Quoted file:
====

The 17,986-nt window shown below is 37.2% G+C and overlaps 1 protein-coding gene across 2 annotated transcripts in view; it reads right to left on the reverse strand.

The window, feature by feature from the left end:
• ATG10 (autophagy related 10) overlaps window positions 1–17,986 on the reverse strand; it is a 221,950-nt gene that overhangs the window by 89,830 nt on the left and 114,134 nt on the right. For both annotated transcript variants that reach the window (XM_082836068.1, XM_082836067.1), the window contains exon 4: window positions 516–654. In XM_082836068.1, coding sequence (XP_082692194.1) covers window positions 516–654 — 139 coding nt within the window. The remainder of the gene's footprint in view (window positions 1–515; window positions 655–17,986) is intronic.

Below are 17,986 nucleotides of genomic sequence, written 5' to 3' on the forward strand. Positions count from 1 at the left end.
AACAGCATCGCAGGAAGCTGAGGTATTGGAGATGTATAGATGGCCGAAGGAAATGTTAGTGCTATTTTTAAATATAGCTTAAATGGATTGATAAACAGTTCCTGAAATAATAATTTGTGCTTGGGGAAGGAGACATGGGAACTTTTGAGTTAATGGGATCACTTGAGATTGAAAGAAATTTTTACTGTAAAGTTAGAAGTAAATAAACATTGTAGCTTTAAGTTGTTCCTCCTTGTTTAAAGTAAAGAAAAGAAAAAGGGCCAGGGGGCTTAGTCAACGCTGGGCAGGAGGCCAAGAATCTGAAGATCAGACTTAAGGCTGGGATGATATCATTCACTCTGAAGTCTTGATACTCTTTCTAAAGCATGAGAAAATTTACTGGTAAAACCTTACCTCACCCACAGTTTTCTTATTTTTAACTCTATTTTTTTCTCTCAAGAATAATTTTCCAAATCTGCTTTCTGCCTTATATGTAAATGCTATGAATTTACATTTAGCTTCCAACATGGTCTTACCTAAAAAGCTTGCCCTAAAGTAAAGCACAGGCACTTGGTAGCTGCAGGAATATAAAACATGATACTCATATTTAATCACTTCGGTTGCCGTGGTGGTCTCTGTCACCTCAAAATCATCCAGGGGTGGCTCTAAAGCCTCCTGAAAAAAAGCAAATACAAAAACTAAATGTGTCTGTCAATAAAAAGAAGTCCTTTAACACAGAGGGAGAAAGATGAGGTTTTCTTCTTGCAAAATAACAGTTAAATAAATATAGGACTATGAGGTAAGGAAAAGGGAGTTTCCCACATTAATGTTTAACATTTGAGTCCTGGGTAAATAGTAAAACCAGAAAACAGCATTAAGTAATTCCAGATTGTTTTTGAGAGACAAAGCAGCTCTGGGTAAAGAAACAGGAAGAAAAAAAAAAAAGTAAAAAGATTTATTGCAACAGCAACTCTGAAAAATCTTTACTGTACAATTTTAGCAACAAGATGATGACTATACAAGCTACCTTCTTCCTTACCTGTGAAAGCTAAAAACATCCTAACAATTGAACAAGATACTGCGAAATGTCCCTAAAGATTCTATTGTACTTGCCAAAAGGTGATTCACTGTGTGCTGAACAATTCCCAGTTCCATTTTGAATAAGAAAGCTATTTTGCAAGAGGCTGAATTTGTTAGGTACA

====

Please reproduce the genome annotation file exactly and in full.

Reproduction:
The 17,986-nt window shown below is 37.2% G+C and overlaps 1 protein-coding gene across 2 annotated transcripts in view; it reads right to left on the reverse strand.

The window, feature by feature from the left end:
• ATG10 (autophagy related 10) overlaps window positions 1–17,986 on the reverse strand; it is a 221,950-nt gene that overhangs the window by 89,830 nt on the left and 114,134 nt on the right. For both annotated transcript variants that reach the window (XM_082836068.1, XM_082836067.1), the window contains exon 4: window positions 516–654. In XM_082836068.1, coding sequence (XP_082692194.1) covers window positions 516–654 — 139 coding nt within the window. The remainder of the gene's footprint in view (window positions 1–515; window positions 655–17,986) is intronic.

Below are 17,986 nucleotides of genomic sequence, written 5' to 3' on the forward strand. Positions count from 1 at the left end.
AACAGCATCGCAGGAAGCTGAGGTATTGGAGATGTATAGATGGCCGAAGGAAATGTTAGTGCTATTTTTAAATATAGCTTAAATGGATTGATAAACAGTTCCTGAAATAATAATTTGTGCTTGGGGAAGGAGACATGGGAACTTTTGAGTTAATGGGATCACTTGAGATTGAAAGAAATTTTTACTGTAAAGTTAGAAGTAAATAAACATTGTAGCTTTAAGTTGTTCCTCCTTGTTTAAAGTAAAGAAAAGAAAAAGGGCCAGGGGGCTTAGTCAACGCTGGGCAGGAGGCCAAGAATCTGAAGATCAGACTTAAGGCTGGGATGATATCATTCACTCTGAAGTCTTGATACTCTTTCTAAAGCATGAGAAAATTTACTGGTAAAACCTTACCTCACCCACAGTTTTCTTATTTTTAACTCTATTTTTTTCTCTCAAGAATAATTTTCCAAATCTGCTTTCTGCCTTATATGTAAATGCTATGAATTTACATTTAGCTTCCAACATGGTCTTACCTAAAAAGCTTGCCCTAAAGTAAAGCACAGGCACTTGGTAGCTGCAGGAATATAAAACATGATACTCATATTTAATCACTTCGGTTGCCGTGGTGGTCTCTGTCACCTCAAAATCATCCAGGGGTGGCTCTAAAGCCTCCTGAAAAAAAGCAAATACAAAAACTAAATGTGTCTGTCAATAAAAAGAAGTCCTTTAACACAGAGGGAGAAAGATGAGGTTTTCTTCTTGCAAAATAACAGTTAAATAAATATAGGACTATGAGGTAAGGAAAAGGGAGTTTCCCACATTAATGTTTAACATTTGAGTCCTGGGTAAATAGTAAAACCAGAAAACAGCATTAAGTAATTCCAGATTGTTTTTGAGAGACAAAGCAGCTCTGGGTAAAGAAACAGGAAGAAAAAAAAAAAAGTAAAAAGATTTATTGCAACAGCAACTCTGAAAAATCTTTACTGTACAATTTTAGCAACAAGATGATGACTATACAAGCTACCTTCTTCCTTACCTGTGAAAGCTAAAAACATCCTAACAATTGAACAAGATACTGCGAAATGTCCCTAAAGATTCTATTGTACTTGCCAAAAGGTGATTCACTGTGTGCTGAACAATTCCCAGTTCCATTTTGAATAAGAAAGCTATTTTGCAAGAGGCTGAATTTGTTAGGTACA